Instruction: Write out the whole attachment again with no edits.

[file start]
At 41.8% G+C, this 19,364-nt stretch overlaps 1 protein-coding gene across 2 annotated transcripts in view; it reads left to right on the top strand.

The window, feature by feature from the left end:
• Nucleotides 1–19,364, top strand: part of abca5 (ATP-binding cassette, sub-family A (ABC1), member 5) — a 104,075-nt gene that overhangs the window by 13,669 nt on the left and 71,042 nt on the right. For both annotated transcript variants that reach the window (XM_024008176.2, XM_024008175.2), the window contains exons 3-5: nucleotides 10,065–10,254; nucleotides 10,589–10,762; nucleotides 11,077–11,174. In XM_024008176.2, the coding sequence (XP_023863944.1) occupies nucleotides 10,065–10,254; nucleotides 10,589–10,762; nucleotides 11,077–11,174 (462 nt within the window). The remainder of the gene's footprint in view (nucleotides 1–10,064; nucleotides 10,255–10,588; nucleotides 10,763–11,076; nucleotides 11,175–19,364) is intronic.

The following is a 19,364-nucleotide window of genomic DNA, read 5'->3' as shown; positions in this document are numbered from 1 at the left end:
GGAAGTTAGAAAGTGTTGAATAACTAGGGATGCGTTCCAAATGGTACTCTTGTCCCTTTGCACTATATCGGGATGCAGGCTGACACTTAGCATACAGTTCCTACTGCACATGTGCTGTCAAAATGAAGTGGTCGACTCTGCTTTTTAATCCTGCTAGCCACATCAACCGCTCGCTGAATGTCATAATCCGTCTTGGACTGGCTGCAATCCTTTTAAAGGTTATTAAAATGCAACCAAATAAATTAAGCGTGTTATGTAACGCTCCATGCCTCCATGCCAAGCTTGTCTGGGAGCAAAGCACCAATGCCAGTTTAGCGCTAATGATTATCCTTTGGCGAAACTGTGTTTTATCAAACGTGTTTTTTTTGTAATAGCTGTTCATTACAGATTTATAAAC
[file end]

At 41.8% G+C, this 19,364-nt stretch overlaps 1 protein-coding gene across 2 annotated transcripts in view; it reads left to right on the top strand.

The window, feature by feature from the left end:
• Nucleotides 1–19,364, top strand: part of abca5 (ATP-binding cassette, sub-family A (ABC1), member 5) — a 104,075-nt gene that overhangs the window by 13,669 nt on the left and 71,042 nt on the right. For both annotated transcript variants that reach the window (XM_024008176.2, XM_024008175.2), the window contains exons 3-5: nucleotides 10,065–10,254; nucleotides 10,589–10,762; nucleotides 11,077–11,174. In XM_024008176.2, the coding sequence (XP_023863944.1) occupies nucleotides 10,065–10,254; nucleotides 10,589–10,762; nucleotides 11,077–11,174 (462 nt within the window). The remainder of the gene's footprint in view (nucleotides 1–10,064; nucleotides 10,255–10,588; nucleotides 10,763–11,076; nucleotides 11,175–19,364) is intronic.

The following is a 19,364-nucleotide window of genomic DNA, read 5'->3' as shown; positions in this document are numbered from 1 at the left end:
GGAAGTTAGAAAGTGTTGAATAACTAGGGATGCGTTCCAAATGGTACTCTTGTCCCTTTGCACTATATCGGGATGCAGGCTGACACTTAGCATACAGTTCCTACTGCACATGTGCTGTCAAAATGAAGTGGTCGACTCTGCTTTTTAATCCTGCTAGCCACATCAACCGCTCGCTGAATGTCATAATCCGTCTTGGACTGGCTGCAATCCTTTTAAAGGTTATTAAAATGCAACCAAATAAATTAAGCGTGTTATGTAACGCTCCATGCCTCCATGCCAAGCTTGTCTGGGAGCAAAGCACCAATGCCAGTTTAGCGCTAATGATTATCCTTTGGCGAAACTGTGTTTTATCAAACGTGTTTTTTTTGTAATAGCTGTTCATTACAGATTTATAAAC